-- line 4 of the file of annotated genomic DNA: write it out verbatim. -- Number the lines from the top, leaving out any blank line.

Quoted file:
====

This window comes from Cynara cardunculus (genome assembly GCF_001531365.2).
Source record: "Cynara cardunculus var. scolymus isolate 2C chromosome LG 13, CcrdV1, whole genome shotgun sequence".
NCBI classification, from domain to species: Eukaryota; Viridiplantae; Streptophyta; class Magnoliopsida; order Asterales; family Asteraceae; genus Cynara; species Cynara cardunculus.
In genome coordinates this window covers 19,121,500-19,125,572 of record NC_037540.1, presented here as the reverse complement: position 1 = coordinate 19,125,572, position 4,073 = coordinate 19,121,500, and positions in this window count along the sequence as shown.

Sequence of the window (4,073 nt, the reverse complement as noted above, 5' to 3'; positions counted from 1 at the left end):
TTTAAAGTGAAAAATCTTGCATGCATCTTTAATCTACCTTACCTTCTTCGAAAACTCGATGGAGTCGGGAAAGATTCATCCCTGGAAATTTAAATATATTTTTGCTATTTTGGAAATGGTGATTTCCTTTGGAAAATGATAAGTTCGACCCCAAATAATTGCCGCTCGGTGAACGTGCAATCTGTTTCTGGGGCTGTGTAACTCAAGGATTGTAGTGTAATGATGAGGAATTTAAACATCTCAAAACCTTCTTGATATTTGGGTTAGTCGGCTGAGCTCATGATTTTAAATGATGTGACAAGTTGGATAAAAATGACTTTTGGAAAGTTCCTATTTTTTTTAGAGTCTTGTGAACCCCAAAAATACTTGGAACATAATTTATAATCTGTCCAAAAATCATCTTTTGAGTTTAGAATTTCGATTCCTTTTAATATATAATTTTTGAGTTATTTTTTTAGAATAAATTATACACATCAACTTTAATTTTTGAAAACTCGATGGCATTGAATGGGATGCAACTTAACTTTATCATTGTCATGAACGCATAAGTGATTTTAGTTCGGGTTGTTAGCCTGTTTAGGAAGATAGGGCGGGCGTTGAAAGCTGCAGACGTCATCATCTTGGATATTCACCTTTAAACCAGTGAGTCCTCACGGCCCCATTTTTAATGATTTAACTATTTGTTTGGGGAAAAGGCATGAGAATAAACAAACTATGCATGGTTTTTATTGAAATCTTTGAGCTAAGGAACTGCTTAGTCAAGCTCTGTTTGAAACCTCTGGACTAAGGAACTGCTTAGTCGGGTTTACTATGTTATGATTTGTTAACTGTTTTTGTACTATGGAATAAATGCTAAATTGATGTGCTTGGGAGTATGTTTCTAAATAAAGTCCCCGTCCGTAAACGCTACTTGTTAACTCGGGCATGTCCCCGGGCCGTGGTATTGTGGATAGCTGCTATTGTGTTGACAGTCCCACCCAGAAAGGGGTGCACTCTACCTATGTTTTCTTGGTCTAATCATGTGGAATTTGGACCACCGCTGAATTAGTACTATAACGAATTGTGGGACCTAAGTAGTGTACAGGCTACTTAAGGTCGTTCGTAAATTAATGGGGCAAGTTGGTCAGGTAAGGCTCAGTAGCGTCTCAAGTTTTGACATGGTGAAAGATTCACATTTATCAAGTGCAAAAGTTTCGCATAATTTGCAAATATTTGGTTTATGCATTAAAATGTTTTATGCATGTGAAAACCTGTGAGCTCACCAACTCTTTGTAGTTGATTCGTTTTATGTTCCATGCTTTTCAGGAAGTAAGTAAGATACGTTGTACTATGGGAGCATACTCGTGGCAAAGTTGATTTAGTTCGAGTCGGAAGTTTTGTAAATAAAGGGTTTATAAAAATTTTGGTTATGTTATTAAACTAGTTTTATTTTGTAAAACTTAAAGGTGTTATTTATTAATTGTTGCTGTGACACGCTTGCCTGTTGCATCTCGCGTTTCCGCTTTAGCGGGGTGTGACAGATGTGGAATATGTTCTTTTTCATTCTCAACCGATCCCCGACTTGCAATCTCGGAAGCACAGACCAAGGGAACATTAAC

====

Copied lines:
In genome coordinates this window covers 19,121,500-19,125,572 of record NC_037540.1, presented here as the reverse complement: position 1 = coordinate 19,125,572, position 4,073 = coordinate 19,121,500, and positions in this window count along the sequence as shown.